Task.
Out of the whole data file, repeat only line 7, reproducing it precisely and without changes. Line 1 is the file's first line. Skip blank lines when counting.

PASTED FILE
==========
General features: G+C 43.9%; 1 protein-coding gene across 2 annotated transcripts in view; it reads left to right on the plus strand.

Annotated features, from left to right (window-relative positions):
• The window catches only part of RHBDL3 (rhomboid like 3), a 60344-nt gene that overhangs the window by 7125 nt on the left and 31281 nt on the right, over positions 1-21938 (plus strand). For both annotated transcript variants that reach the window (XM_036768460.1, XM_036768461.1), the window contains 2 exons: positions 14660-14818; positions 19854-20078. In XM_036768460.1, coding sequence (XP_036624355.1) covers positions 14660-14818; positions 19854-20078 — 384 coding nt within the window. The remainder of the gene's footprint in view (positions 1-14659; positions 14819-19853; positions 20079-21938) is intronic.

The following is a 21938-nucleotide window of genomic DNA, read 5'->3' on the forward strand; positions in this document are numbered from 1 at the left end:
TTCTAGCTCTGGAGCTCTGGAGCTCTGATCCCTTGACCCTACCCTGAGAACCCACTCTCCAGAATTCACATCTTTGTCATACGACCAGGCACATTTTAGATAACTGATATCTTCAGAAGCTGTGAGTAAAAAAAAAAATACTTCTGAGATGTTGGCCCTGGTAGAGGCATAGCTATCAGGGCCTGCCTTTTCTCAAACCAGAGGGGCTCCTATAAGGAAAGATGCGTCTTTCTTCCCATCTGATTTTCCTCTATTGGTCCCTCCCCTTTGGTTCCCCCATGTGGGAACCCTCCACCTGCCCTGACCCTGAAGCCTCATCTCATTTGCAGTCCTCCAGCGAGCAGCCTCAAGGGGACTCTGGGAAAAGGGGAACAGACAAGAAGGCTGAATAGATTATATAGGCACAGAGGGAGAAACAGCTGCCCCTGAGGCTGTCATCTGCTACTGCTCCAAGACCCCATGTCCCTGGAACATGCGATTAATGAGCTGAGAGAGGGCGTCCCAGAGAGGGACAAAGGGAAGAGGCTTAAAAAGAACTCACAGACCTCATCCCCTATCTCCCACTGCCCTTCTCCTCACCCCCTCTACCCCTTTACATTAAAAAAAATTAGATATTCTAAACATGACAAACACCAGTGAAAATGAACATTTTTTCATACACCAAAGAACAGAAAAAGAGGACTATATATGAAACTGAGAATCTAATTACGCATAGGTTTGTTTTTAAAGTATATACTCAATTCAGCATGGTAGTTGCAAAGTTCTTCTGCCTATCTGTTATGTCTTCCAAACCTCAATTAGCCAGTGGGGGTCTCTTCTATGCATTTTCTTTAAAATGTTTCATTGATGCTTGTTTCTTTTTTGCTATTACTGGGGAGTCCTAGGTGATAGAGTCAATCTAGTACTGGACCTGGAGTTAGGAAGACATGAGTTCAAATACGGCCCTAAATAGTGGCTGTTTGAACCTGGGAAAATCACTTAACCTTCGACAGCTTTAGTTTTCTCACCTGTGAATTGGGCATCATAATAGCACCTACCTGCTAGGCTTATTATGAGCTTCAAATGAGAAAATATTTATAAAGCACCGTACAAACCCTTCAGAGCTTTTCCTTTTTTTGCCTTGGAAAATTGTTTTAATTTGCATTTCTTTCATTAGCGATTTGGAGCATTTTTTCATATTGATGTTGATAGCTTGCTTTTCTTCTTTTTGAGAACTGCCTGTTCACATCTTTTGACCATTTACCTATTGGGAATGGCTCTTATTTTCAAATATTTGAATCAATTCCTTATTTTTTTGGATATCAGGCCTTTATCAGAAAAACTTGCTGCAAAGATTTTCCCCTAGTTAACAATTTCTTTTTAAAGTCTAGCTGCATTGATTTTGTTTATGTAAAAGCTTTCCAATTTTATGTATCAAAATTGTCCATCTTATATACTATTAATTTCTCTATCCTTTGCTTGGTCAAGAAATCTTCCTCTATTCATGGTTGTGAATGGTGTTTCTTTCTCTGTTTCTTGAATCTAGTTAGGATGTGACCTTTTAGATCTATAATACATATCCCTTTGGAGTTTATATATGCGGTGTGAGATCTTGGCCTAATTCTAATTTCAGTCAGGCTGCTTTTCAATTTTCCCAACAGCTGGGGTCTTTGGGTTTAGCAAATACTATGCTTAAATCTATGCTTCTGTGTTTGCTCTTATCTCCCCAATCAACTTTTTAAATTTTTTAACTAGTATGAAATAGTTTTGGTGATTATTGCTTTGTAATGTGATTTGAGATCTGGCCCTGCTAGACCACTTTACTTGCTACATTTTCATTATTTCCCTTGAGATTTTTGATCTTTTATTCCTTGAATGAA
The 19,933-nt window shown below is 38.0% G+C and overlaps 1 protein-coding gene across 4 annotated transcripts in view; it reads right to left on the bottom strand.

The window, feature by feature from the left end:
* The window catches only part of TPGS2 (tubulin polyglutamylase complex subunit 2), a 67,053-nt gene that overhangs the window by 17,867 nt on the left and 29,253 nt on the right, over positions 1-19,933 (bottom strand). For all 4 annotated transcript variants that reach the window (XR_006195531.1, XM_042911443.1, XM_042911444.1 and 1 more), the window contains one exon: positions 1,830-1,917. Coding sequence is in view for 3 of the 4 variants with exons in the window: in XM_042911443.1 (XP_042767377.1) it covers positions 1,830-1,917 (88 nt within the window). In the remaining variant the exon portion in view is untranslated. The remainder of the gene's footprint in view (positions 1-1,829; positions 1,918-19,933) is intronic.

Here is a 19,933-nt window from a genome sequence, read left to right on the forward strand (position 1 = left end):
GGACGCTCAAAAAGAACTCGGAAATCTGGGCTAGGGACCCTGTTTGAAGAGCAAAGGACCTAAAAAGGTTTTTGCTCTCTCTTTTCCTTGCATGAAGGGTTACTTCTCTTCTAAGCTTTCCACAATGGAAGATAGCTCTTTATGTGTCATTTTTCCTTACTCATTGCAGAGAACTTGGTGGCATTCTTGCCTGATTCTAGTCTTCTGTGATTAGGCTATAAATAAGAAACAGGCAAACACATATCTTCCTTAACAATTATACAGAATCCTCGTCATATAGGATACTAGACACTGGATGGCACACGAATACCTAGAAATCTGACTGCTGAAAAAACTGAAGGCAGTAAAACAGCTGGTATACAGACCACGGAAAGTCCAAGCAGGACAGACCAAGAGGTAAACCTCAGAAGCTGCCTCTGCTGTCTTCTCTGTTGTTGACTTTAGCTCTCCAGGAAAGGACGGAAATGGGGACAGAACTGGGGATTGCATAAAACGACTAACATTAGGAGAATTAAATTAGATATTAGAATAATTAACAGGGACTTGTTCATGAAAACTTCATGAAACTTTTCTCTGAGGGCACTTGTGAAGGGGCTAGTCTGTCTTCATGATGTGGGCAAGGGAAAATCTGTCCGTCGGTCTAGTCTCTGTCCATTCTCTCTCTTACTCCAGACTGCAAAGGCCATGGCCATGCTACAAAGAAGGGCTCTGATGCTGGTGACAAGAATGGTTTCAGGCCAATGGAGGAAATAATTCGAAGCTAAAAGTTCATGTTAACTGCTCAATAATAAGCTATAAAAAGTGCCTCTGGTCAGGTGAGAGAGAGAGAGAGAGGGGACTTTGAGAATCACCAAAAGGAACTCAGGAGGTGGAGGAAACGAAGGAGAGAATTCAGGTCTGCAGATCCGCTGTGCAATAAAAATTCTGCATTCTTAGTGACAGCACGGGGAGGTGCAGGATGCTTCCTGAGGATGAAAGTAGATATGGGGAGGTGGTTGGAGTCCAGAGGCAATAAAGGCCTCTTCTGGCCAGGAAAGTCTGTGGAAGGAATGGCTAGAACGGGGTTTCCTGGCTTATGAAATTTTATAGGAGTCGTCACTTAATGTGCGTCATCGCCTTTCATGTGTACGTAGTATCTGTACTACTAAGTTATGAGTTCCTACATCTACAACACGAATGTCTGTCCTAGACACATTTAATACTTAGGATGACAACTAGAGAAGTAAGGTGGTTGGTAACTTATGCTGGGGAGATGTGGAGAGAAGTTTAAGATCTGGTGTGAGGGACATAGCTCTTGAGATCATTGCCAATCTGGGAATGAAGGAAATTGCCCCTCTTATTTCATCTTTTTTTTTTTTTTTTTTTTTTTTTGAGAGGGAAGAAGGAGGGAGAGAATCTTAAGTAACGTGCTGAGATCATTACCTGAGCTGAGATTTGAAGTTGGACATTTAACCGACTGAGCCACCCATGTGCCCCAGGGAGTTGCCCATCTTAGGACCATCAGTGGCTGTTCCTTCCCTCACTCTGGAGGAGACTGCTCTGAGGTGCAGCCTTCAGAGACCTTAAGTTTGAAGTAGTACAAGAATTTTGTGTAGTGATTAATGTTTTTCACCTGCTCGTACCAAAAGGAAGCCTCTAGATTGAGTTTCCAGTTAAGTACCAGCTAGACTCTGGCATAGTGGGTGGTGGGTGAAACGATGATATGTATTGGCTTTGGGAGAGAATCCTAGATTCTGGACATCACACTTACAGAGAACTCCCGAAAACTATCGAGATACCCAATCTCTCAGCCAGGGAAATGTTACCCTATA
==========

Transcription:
The window, feature by feature from the left end: